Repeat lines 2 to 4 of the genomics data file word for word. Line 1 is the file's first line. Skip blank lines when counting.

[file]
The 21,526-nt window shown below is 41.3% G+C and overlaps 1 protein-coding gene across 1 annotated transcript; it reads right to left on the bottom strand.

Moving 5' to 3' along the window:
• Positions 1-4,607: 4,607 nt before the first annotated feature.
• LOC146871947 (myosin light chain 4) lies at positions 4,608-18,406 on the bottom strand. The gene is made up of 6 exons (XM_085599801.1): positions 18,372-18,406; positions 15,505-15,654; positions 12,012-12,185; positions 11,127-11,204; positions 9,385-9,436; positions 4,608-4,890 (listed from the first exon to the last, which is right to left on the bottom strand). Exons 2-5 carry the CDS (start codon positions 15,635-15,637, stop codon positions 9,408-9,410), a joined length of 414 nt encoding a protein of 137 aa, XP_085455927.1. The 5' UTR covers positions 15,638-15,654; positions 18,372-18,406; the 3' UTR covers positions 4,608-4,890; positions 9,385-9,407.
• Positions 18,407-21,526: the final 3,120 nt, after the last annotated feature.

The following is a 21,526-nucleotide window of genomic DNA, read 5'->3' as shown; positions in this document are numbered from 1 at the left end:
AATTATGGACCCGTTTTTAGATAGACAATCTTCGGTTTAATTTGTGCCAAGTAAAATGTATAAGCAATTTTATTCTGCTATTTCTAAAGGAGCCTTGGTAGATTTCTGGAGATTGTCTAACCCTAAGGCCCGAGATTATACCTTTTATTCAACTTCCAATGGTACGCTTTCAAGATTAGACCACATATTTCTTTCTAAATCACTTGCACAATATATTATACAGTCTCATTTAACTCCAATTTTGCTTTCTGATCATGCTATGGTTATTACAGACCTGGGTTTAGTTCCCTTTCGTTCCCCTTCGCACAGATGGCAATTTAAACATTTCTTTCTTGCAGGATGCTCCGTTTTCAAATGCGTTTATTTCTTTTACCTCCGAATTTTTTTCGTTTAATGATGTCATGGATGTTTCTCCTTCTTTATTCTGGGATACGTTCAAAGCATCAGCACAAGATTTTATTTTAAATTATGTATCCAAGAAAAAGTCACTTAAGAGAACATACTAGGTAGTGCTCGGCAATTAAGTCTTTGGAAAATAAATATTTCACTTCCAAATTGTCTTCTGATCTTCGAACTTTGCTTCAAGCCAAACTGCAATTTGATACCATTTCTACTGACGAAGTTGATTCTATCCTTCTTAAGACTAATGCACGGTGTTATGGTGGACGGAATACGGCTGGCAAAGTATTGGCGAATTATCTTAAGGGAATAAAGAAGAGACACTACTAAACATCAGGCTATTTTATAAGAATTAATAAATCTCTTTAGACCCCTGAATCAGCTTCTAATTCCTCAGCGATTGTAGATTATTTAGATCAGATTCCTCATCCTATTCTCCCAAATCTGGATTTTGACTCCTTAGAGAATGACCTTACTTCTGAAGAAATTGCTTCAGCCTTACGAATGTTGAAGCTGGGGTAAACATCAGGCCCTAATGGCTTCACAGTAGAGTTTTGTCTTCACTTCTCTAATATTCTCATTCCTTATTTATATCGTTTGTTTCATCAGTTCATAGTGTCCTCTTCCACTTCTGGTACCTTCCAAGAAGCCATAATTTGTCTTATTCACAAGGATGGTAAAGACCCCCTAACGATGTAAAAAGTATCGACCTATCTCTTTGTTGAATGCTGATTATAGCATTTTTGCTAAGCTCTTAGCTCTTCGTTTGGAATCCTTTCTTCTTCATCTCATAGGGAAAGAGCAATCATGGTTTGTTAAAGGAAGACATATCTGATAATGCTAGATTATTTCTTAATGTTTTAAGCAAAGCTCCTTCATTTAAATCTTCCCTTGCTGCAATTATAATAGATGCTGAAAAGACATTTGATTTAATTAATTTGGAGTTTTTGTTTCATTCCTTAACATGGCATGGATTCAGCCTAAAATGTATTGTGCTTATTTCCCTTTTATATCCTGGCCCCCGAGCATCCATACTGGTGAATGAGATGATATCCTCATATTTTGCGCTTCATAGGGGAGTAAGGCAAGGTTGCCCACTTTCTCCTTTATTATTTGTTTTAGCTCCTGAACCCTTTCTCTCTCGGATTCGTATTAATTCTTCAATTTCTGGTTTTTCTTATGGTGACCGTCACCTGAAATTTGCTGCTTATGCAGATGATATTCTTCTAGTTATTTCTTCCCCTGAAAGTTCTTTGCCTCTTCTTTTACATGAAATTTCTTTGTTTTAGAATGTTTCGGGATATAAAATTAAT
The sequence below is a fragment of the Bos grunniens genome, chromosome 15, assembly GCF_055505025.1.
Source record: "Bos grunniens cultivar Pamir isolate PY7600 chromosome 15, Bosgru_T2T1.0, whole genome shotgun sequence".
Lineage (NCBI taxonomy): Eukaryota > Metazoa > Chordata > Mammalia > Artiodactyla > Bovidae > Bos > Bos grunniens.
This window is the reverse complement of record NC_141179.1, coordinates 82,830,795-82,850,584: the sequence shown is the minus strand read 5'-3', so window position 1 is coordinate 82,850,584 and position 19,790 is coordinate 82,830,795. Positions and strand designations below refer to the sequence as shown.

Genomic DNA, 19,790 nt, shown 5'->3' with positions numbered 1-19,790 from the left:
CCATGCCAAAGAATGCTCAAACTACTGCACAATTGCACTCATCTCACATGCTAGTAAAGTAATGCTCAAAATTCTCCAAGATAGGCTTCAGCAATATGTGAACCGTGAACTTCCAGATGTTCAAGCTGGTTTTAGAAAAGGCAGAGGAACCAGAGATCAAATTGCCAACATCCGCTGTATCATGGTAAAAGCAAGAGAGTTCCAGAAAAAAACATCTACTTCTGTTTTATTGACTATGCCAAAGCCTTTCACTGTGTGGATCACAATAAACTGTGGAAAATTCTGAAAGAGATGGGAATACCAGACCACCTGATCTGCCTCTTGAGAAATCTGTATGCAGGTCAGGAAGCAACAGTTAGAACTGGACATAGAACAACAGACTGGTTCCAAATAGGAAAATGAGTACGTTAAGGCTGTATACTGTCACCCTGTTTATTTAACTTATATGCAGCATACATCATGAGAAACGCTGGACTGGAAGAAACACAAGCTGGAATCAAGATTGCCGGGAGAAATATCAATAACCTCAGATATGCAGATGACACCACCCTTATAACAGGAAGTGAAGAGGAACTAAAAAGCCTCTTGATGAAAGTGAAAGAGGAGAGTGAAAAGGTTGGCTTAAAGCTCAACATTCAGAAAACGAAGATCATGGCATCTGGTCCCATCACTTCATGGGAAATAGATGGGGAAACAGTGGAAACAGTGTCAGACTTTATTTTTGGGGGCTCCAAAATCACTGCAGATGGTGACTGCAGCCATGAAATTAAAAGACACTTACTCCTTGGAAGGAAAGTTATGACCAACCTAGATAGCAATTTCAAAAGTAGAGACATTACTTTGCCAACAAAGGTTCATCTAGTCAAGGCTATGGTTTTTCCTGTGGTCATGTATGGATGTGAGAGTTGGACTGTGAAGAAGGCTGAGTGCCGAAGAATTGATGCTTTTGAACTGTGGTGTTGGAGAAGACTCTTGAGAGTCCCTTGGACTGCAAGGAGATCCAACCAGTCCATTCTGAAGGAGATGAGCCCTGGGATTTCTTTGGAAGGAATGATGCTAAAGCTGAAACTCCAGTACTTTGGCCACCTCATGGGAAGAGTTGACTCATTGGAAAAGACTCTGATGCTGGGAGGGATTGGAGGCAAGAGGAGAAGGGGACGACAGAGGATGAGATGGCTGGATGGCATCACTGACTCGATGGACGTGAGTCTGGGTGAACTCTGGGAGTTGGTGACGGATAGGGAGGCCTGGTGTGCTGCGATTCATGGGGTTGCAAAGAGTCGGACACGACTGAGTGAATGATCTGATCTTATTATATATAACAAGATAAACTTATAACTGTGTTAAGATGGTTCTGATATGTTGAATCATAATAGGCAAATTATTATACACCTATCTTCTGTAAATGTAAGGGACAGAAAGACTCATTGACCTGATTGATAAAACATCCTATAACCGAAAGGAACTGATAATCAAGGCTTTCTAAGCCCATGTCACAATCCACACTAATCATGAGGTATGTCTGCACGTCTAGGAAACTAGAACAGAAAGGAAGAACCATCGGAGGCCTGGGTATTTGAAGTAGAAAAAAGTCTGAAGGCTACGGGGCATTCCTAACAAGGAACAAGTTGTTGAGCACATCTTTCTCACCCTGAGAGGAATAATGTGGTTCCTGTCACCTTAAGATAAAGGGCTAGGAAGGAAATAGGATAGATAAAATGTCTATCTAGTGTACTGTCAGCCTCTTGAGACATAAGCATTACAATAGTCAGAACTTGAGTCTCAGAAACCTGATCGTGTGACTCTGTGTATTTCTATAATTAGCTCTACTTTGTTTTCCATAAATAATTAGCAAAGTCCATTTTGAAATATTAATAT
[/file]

Moving 5' to 3' along the window:
• Positions 1-4,607: 4,607 nt before the first annotated feature.
• LOC146871947 (myosin light chain 4) lies at positions 4,608-18,406 on the bottom strand. The gene is made up of 6 exons (XM_085599801.1): positions 18,372-18,406; positions 15,505-15,654; positions 12,012-12,185; positions 11,127-11,204; positions 9,385-9,436; positions 4,608-4,890 (listed from the first exon to the last, which is right to left on the bottom strand). Exons 2-5 carry the CDS (start codon positions 15,635-15,637, stop codon positions 9,408-9,410), a joined length of 414 nt encoding a protein of 137 aa, XP_085455927.1. The 5' UTR covers positions 15,638-15,654; positions 18,372-18,406; the 3' UTR covers positions 4,608-4,890; positions 9,385-9,407.